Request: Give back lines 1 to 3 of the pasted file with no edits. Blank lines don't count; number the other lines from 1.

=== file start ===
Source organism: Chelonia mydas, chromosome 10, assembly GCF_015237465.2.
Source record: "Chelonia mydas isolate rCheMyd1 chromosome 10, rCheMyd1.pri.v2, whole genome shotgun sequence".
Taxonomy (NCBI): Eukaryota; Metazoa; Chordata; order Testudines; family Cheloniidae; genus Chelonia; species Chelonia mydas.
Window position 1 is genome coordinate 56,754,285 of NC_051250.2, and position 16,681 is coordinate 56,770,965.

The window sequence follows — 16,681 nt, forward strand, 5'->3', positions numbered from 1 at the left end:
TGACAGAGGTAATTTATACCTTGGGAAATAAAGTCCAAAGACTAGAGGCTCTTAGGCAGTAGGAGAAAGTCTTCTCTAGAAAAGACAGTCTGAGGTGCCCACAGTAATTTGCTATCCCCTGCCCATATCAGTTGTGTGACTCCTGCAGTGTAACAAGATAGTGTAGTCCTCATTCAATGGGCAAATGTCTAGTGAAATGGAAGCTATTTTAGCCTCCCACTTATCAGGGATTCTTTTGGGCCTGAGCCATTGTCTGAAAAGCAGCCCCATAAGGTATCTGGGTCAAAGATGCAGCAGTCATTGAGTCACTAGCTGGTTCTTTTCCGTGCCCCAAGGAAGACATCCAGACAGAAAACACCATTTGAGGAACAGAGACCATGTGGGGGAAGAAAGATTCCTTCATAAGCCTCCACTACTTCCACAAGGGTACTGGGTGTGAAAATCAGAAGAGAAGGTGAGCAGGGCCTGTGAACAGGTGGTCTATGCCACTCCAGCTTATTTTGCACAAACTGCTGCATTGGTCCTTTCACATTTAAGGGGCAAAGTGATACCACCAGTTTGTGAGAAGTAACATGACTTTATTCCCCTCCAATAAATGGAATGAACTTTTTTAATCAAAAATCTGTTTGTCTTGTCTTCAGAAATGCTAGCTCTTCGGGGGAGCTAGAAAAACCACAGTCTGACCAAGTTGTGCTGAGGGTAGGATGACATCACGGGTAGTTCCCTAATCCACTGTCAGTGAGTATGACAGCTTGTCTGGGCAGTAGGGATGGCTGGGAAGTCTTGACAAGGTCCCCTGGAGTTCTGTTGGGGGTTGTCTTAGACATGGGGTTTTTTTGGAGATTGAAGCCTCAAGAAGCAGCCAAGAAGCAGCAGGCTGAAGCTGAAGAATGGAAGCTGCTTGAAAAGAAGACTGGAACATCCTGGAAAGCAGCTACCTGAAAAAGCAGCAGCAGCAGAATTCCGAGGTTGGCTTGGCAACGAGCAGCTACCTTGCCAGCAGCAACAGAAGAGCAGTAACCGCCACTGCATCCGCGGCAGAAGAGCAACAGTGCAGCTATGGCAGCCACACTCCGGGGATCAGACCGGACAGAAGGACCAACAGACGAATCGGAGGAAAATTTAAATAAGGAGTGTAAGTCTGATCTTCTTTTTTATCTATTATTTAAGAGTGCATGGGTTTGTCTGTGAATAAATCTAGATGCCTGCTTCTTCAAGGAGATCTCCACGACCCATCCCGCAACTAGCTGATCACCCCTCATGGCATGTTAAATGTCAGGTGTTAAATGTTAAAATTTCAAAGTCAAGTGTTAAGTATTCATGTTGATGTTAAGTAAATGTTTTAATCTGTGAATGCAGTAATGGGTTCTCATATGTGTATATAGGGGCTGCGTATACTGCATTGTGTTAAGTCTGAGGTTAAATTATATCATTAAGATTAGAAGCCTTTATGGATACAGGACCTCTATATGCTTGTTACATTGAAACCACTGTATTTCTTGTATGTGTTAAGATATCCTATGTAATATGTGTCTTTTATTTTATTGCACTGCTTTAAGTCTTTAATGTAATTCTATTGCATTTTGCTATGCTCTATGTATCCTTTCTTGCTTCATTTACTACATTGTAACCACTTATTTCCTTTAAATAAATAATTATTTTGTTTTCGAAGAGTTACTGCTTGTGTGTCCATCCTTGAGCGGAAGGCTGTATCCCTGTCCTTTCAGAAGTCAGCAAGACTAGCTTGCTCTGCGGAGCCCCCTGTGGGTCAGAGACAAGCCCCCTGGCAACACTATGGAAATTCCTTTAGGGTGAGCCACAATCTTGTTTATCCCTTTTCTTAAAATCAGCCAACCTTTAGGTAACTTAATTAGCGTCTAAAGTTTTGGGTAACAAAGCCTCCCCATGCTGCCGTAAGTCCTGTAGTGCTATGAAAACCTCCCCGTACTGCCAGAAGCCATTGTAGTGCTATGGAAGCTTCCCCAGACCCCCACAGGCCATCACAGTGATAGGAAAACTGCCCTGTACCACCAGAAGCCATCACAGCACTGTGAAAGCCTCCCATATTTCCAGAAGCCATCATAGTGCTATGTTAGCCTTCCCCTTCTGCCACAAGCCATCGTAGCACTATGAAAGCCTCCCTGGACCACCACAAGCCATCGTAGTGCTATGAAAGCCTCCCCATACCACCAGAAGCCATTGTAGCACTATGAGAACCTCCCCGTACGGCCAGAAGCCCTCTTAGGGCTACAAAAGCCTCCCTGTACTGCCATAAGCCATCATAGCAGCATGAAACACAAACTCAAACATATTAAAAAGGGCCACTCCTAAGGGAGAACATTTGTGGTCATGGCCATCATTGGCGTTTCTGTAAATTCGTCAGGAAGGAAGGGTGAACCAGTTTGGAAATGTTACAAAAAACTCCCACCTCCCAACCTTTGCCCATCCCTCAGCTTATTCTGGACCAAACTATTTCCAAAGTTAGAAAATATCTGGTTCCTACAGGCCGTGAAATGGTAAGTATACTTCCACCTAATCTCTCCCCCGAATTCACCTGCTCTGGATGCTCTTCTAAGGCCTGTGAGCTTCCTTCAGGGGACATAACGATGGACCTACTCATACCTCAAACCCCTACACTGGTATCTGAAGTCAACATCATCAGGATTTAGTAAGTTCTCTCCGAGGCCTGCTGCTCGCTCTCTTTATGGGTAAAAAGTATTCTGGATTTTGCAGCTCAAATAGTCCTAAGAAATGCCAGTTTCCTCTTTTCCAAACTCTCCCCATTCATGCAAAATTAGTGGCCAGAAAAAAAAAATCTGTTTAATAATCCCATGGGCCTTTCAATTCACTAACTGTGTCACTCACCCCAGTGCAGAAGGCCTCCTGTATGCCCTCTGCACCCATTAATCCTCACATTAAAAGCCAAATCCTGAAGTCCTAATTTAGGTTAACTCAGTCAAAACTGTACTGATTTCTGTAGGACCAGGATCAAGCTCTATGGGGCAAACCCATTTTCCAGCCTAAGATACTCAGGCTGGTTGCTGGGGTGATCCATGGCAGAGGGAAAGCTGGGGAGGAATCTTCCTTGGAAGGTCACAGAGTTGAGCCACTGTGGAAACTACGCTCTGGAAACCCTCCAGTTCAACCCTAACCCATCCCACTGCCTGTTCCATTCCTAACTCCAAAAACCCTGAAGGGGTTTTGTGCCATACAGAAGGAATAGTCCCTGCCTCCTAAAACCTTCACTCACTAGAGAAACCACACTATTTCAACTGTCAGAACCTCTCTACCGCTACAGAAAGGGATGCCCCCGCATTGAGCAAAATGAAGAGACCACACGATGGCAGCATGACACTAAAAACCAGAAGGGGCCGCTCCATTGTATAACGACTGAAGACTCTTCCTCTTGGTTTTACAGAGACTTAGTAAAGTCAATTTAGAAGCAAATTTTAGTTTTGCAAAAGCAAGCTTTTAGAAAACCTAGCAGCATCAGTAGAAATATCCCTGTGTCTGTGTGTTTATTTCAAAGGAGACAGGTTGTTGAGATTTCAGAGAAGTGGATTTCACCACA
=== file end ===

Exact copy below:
Source organism: Chelonia mydas, chromosome 10, assembly GCF_015237465.2.
Source record: "Chelonia mydas isolate rCheMyd1 chromosome 10, rCheMyd1.pri.v2, whole genome shotgun sequence".
Taxonomy (NCBI): Eukaryota; Metazoa; Chordata; order Testudines; family Cheloniidae; genus Chelonia; species Chelonia mydas.